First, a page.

that in time. but as you note, many regimes, many governments saw him and the anc as terrorists and responded accordingly. >> one of the things that's always struck me about nelson mandela's life was here was a guy who could have had the ultimate chip on his shoulder. and not once did you ever see or hear or read about public bitterne bitterness. nelson mandela never displayed any sort of public bitterness. >> i think nelson mandela, consistent with martin luther king and gandhi and others, i think recognized when he emerged from that prison cell that if he were going to lead south africa, he needed a message not only of reconciliation but of a multiracial south africa. and he did a great job in presenting that message. and i think he surprised people that when he emerged from 27 years of imprisonment, i don't think anyone can imagine what it would be like to spend that much time in a narrow jail cell, to be cut off and then to come back and be so lucid, so politically astute, so politically aware and really emerge as one of the great leaders of our times. >> donald, when we talk about mandel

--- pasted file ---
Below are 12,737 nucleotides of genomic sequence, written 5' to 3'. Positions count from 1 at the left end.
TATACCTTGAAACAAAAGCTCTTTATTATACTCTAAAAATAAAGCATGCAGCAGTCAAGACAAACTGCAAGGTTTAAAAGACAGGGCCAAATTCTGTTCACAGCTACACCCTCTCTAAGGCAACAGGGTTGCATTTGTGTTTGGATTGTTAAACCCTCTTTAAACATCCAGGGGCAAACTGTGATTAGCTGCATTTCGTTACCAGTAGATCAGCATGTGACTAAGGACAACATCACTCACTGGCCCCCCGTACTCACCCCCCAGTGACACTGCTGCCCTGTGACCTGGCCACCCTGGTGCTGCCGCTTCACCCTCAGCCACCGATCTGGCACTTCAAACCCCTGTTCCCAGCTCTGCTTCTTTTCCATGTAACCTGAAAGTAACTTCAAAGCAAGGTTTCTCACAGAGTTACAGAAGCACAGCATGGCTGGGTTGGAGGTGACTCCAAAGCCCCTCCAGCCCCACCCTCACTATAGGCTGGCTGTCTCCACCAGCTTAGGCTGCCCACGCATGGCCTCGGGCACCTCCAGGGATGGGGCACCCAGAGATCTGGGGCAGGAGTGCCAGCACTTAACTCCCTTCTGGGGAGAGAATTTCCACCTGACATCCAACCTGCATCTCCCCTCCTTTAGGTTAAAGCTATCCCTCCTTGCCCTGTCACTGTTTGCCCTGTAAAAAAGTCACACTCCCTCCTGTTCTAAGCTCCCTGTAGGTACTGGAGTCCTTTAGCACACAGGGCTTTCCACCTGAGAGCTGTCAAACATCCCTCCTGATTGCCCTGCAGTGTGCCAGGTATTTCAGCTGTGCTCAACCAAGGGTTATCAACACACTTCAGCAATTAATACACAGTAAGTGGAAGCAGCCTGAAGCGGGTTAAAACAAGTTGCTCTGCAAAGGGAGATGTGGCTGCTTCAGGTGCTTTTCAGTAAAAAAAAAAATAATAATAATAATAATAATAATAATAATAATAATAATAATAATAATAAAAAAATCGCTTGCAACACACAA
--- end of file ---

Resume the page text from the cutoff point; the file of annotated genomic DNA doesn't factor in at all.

movement, that we do the right thing around apartheid. mandela, he's with the a.n.c., and some considered that to be a terrorist organization. we had solidarity with people on the ground. we saw an opportunity to make sure that the u.s. embodied the best of its values as it related to africa and that was to make sure that we did not continue to support apartheid. >> tell us about his influence on the united states policy. >> he did not abandon friends. for example, something that i know president clinton has talked about, he always disagreed with president mandela on the issue of cuba and on his relationship with fidel castro. president mandela was not one to forget his friends. he also had such an impact on the african union and creation of the african union, making sure the countries in africa could stand together and do what was in the best interest of their people. sometimes that would not be necessarily what was in the best interest of our countries. he really works to make sure that it wasn't just the people of south africa has benefited from the struggle but that all people around